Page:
Back up the mission statement with a responsible board member, dedicated resources (for example, finances, support personnel, infrastructure and equipment investment), ensure work time is dedicated to it and positively promote it. Those universities that dedicate resources (not just ‘paper strategies’) to developing cooperation are significantly further down the path towards better cooperation.
Action: Give a board member the role of industry engagement backed up with a dedicated budget and personnel responsible for the area.
- Issue 3 – There is a lack of incentives for academics to cooperate
Globally, academics are often forgotten in the university-business cooperation equation. They consistently say that most benefits from university-business cooperation go to students, then business and the university and that they receive the least benefits.
University leaders should establish adequate incentives for academics such as rewards, reduced teaching time or including university-business cooperation in the performance assessment and career paths of academics.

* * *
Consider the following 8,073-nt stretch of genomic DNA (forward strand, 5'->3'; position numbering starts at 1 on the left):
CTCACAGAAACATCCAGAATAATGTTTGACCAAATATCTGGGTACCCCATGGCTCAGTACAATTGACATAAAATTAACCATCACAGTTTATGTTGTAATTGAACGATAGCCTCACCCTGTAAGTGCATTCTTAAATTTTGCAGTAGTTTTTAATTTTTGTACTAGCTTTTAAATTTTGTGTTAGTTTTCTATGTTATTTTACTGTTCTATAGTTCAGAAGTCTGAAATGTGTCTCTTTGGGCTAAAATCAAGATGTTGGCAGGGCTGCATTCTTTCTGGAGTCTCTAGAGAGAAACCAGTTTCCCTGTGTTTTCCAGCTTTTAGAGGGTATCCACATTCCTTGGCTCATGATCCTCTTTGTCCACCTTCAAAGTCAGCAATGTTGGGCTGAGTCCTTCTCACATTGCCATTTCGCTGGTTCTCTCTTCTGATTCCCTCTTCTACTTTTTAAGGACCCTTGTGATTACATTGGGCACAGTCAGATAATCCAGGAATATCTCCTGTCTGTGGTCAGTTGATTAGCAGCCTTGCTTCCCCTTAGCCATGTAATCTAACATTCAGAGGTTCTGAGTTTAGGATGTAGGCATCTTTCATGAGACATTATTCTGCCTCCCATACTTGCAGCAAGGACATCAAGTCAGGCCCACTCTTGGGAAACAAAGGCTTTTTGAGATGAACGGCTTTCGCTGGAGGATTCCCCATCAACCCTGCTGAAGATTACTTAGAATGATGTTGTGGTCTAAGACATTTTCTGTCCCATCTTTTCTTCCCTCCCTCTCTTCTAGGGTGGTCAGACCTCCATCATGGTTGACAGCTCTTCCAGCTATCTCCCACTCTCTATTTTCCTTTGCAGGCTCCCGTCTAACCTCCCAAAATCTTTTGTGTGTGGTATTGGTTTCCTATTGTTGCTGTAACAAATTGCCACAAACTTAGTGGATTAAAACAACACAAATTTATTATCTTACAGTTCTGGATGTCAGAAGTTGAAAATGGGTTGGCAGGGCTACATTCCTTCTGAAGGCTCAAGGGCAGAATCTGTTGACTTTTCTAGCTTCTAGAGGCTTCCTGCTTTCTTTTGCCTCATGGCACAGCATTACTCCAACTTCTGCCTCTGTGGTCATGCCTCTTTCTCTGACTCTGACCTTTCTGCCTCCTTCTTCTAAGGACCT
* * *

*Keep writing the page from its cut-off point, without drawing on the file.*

Action: Leaders could run a focus group or interview academics to identify how they could be incentivised to cooperate.
- Issue 4 – There is a lack of focus on relationship-building
Both business and academia worldwide list their biggest driver for undertaking university-business cooperation as ‘mutually-beneficial relationships’. Despite this, the focus of university-business cooperation efforts at many universities is on making money from technologies rather than building respectful relationships. Furthermore, nothing kills a new relationship faster than unrealistic expectations and a bureaucratic labyrinth.
Management should seek to build respect and understanding on both sides as well as the environments in which these relationships can develop. A significant source of university-business cooperation is through past and present students, so look to already existing relationships between academics and graduates and alumni as a source of such cooperation.